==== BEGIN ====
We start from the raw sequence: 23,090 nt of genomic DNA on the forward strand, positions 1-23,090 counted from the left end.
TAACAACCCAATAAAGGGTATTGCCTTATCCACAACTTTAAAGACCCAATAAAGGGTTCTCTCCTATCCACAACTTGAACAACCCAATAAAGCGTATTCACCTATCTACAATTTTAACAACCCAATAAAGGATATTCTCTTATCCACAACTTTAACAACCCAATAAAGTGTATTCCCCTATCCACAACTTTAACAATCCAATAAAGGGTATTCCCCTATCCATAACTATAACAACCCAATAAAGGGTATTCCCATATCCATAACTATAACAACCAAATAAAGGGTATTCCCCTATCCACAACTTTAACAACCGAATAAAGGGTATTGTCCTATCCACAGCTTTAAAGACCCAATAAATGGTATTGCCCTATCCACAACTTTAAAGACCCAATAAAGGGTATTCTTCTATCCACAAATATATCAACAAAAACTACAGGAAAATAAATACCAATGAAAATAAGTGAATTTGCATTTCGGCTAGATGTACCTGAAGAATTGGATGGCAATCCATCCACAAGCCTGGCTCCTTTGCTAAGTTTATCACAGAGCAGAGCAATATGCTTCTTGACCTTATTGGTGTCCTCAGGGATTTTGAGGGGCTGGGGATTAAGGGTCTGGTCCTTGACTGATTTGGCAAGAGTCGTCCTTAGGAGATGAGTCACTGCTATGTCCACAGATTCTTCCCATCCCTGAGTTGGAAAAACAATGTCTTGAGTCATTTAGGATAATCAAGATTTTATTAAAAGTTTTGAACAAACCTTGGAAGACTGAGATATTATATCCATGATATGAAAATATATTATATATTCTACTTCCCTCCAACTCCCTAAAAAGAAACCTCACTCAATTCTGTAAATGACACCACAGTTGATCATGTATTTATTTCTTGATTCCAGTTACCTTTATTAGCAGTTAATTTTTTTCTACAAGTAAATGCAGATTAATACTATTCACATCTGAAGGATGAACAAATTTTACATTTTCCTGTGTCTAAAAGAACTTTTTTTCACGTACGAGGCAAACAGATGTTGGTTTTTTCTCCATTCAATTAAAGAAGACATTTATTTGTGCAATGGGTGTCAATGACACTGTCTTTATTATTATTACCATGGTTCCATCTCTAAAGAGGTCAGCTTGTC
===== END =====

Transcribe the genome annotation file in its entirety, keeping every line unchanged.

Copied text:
We start from the raw sequence: 23,090 nt of genomic DNA on the forward strand, positions 1-23,090 counted from the left end.
TAACAACCCAATAAAGGGTATTGCCTTATCCACAACTTTAAAGACCCAATAAAGGGTTCTCTCCTATCCACAACTTGAACAACCCAATAAAGCGTATTCACCTATCTACAATTTTAACAACCCAATAAAGGATATTCTCTTATCCACAACTTTAACAACCCAATAAAGTGTATTCCCCTATCCACAACTTTAACAATCCAATAAAGGGTATTCCCCTATCCATAACTATAACAACCCAATAAAGGGTATTCCCATATCCATAACTATAACAACCAAATAAAGGGTATTCCCCTATCCACAACTTTAACAACCGAATAAAGGGTATTGTCCTATCCACAGCTTTAAAGACCCAATAAATGGTATTGCCCTATCCACAACTTTAAAGACCCAATAAAGGGTATTCTTCTATCCACAAATATATCAACAAAAACTACAGGAAAATAAATACCAATGAAAATAAGTGAATTTGCATTTCGGCTAGATGTACCTGAAGAATTGGATGGCAATCCATCCACAAGCCTGGCTCCTTTGCTAAGTTTATCACAGAGCAGAGCAATATGCTTCTTGACCTTATTGGTGTCCTCAGGGATTTTGAGGGGCTGGGGATTAAGGGTCTGGTCCTTGACTGATTTGGCAAGAGTCGTCCTTAGGAGATGAGTCACTGCTATGTCCACAGATTCTTCCCATCCCTGAGTTGGAAAAACAATGTCTTGAGTCATTTAGGATAATCAAGATTTTATTAAAAGTTTTGAACAAACCTTGGAAGACTGAGATATTATATCCATGATATGAAAATATATTATATATTCTACTTCCCTCCAACTCCCTAAAAAGAAACCTCACTCAATTCTGTAAATGACACCACAGTTGATCATGTATTTATTTCTTGATTCCAGTTACCTTTATTAGCAGTTAATTTTTTTCTACAAGTAAATGCAGATTAATACTATTCACATCTGAAGGATGAACAAATTTTACATTTTCCTGTGTCTAAAAGAACTTTTTTTCACGTACGAGGCAAACAGATGTTGGTTTTTTCTCCATTCAATTAAAGAAGACATTTATTTGTGCAATGGGTGTCAATGACACTGTCTTTATTATTATTACCATGGTTCCATCTCTAAAGAGGTCAGCTTGTC